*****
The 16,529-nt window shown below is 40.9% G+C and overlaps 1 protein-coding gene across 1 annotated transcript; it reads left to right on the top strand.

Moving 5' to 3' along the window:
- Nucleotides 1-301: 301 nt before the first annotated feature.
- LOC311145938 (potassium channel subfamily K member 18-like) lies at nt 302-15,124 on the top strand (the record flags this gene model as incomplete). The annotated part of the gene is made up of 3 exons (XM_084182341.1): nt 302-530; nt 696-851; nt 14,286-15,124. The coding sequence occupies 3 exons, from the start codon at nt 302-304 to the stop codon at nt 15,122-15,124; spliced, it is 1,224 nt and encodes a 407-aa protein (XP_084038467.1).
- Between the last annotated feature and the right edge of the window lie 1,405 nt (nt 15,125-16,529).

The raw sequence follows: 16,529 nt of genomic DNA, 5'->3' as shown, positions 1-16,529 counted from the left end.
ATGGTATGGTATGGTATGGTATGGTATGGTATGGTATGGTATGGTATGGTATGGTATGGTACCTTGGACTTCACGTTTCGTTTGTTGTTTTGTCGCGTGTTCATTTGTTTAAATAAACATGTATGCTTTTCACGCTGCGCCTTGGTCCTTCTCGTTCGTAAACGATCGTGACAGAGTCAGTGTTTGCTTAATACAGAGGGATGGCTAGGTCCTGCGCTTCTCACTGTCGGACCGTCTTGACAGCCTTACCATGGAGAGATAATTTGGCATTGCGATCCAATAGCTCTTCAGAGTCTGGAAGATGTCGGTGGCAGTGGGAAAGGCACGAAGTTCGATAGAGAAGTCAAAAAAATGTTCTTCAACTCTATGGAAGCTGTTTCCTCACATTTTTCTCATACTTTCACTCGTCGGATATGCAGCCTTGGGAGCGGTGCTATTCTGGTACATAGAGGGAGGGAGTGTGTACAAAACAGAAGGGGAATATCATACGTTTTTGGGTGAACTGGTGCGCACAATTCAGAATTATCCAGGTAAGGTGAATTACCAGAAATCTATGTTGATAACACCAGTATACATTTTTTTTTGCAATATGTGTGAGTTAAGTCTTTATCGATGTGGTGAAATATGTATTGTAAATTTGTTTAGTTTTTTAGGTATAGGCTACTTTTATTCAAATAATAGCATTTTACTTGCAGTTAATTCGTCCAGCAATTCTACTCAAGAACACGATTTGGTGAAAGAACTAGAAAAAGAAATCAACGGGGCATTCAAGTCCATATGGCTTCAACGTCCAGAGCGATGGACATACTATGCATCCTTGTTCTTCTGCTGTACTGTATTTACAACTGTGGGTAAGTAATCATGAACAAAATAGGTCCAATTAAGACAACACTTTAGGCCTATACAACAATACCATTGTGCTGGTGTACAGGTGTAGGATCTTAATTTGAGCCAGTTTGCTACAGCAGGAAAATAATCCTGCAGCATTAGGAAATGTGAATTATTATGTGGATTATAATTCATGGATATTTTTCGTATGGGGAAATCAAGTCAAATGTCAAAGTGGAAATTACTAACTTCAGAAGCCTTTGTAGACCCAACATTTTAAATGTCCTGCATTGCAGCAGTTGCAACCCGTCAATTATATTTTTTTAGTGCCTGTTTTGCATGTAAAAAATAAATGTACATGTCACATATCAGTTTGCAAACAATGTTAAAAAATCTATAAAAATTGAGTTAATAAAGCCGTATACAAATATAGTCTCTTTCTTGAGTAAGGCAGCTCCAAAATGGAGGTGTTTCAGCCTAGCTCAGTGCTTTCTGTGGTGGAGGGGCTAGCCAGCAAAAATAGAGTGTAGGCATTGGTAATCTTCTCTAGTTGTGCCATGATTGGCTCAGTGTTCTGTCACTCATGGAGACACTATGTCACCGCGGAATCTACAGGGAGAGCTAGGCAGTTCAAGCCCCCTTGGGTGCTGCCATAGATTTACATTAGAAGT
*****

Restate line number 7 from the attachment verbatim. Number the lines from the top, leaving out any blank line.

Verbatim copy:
ATGGTATGGTATGGTATGGTATGGTATGGTATGGTATGGTATGGTATGGTATGGTATGGTACCTTGGACTTCACGTTTCGTTTGTTGTTTTGTCGCGTGTTCATTTGTTTAAATAAACATGTATGCTTTTCACGCTGCGCCTTGGTCCTTCTCGTTCGTAAACGATCGTGACAGAGTCAGTGTTTGCTTAATACAGAGGGATGGCTAGGTCCTGCGCTTCTCACTGTCGGACCGTCTTGACAGCCTTACCATGGAGAGATAATTTGGCATTGCGATCCAATAGCTCTTCAGAGTCTGGAAGATGTCGGTGGCAGTGGGAAAGGCACGAAGTTCGATAGAGAAGTCAAAAAAATGTTCTTCAACTCTATGGAAGCTGTTTCCTCACATTTTTCTCATACTTTCACTCGTCGGATATGCAGCCTTGGGAGCGGTGCTATTCTGGTACATAGAGGGAGGGAGTGTGTACAAAACAGAAGGGGAATATCATACGTTTTTGGGTGAACTGGTGCGCACAATTCAGAATTATCCAGGTAAGGTGAATTACCAGAAATCTATGTTGATAACACCAGTATACATTTTTTTTTGCAATATGTGTGAGTTAAGTCTTTATCGATGTGGTGAAATATGTATTGTAAATTTGTTTAGTTTTTTAGGTATAGGCTACTTTTATTCAAATAATAGCATTTTACTTGCAGTTAATTCGTCCAGCAATTCTACTCAAGAACACGATTTGGTGAAAGAACTAGAAAAAGAAATCAACGGGGCATTCAAGTCCATATGGCTTCAACGTCCAGAGCGATGGACATACTATGCATCCTTGTTCTTCTGCTGTACTGTATTTACAACTGTGGGTAAGTAATCATGAACAAAATAGGTCCAATTAAGACAACACTTTAGGCCTATACAACAATACCATTGTGCTGGTGTACAGGTGTAGGATCTTAATTTGAGCCAGTTTGCTACAGCAGGAAAATAATCCTGCAGCATTAGGAAATGTGAATTATTATGTGGATTATAATTCATGGATATTTTTCGTATGGGGAAATCAAGTCAAATGTCAAAGTGGAAATTACTAACTTCAGAAGCCTTTGTAGACCCAACATTTTAAATGTCCTGCATTGCAGCAGTTGCAACCCGTCAATTATATTTTTTTAGTGCCTGTTTTGCATGTAAAAAATAAATGTACATGTCACATATCAGTTTGCAAACAATGTTAAAAAATCTATAAAAATTGAGTTAATAAAGCCGTATACAAATATAGTCTCTTTCTTGAGTAAGGCAGCTCCAAAATGGAGGTGTTTCAGCCTAGCTCAGTGCTTTCTGTGGTGGAGGGGCTAGCCAGCAAAAATAGAGTGTAGGCATTGGTAATCTTCTCTAGTTGTGCCATGATTGGCTCAGTGTTCTGTCACTCATGGAGACACTATGTCACCGCGGAATCTACAGGGAGAGCTAGGCAGTTCAAGCCCCCTTGGGTGCTGCCATAGATTTACATTAGAAGT